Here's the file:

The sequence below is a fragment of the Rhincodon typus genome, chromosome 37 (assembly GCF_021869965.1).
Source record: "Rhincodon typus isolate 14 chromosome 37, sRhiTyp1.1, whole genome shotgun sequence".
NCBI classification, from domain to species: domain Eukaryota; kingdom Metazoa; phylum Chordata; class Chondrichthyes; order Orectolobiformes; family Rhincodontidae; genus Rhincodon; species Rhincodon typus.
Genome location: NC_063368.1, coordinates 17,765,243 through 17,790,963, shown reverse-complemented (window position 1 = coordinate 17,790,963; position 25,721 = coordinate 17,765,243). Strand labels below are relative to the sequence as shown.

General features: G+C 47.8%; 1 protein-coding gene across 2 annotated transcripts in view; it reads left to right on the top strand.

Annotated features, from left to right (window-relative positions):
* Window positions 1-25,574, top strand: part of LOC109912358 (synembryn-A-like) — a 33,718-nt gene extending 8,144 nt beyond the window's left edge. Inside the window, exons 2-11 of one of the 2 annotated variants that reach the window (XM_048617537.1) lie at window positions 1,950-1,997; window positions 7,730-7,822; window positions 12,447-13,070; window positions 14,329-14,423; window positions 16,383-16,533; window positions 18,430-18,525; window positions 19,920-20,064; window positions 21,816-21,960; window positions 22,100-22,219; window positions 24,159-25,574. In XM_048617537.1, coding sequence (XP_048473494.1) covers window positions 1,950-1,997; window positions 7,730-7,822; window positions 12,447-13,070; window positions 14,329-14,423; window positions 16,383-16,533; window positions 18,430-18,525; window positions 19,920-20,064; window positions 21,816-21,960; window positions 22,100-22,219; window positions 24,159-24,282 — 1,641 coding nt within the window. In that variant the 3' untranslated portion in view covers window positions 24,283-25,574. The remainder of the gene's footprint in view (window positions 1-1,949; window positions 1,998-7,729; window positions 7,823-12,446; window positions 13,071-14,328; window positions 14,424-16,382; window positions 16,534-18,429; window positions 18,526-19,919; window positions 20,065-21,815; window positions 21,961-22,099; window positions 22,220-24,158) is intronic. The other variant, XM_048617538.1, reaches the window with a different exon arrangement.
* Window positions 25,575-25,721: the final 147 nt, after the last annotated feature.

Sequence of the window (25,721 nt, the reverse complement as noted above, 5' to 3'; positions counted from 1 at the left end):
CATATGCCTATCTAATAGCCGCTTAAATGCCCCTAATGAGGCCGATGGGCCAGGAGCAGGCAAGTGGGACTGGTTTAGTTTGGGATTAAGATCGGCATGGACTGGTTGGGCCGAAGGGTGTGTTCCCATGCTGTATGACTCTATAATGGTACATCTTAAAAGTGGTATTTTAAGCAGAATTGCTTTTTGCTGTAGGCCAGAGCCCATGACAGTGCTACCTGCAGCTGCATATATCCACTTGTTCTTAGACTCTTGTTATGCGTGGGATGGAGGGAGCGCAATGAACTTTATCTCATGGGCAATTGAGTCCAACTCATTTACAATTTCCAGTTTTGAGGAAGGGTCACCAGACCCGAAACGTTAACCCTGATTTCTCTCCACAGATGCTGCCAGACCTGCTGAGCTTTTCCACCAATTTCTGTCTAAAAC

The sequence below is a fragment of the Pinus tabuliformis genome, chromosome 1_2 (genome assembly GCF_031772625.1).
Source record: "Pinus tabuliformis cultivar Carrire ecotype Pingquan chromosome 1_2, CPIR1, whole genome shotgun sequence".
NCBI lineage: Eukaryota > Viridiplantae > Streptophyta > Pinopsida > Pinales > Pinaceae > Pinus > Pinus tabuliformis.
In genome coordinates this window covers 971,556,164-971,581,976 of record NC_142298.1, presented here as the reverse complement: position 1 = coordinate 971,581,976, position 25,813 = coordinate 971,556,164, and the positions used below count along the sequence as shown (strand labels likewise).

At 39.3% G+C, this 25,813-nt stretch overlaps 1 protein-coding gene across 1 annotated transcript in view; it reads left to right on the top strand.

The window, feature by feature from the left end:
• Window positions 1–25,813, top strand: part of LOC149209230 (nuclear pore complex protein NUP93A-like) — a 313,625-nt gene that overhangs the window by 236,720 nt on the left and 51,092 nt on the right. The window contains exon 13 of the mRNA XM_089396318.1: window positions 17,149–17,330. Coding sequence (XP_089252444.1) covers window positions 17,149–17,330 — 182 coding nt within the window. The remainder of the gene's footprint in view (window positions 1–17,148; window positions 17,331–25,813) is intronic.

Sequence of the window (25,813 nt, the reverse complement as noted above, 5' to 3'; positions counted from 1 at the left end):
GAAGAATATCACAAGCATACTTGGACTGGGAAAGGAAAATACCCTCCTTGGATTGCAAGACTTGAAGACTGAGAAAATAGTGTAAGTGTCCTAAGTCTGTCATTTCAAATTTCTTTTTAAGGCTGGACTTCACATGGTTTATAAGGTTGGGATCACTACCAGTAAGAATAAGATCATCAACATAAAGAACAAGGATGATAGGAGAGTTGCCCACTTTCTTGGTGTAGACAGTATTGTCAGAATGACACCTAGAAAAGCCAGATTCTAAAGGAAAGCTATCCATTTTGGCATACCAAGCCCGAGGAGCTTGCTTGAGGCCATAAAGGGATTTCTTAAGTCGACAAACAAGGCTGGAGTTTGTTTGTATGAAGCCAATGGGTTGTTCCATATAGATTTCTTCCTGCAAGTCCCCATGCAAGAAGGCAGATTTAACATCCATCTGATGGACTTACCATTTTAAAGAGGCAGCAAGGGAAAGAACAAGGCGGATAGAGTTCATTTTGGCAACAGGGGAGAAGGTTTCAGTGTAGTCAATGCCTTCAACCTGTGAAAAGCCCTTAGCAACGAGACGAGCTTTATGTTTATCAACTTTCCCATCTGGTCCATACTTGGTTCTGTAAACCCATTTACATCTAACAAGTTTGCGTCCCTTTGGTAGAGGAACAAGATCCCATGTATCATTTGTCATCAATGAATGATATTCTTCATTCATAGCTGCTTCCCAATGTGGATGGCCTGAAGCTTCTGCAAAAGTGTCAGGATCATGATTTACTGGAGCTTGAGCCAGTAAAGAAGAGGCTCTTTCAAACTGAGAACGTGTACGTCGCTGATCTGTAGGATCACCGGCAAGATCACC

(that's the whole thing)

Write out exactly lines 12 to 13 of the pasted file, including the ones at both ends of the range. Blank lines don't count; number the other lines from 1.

Source record: "Pinus tabuliformis cultivar Carrire ecotype Pingquan chromosome 1_2, CPIR1, whole genome shotgun sequence".
NCBI lineage: Eukaryota > Viridiplantae > Streptophyta > Pinopsida > Pinales > Pinaceae > Pinus > Pinus tabuliformis.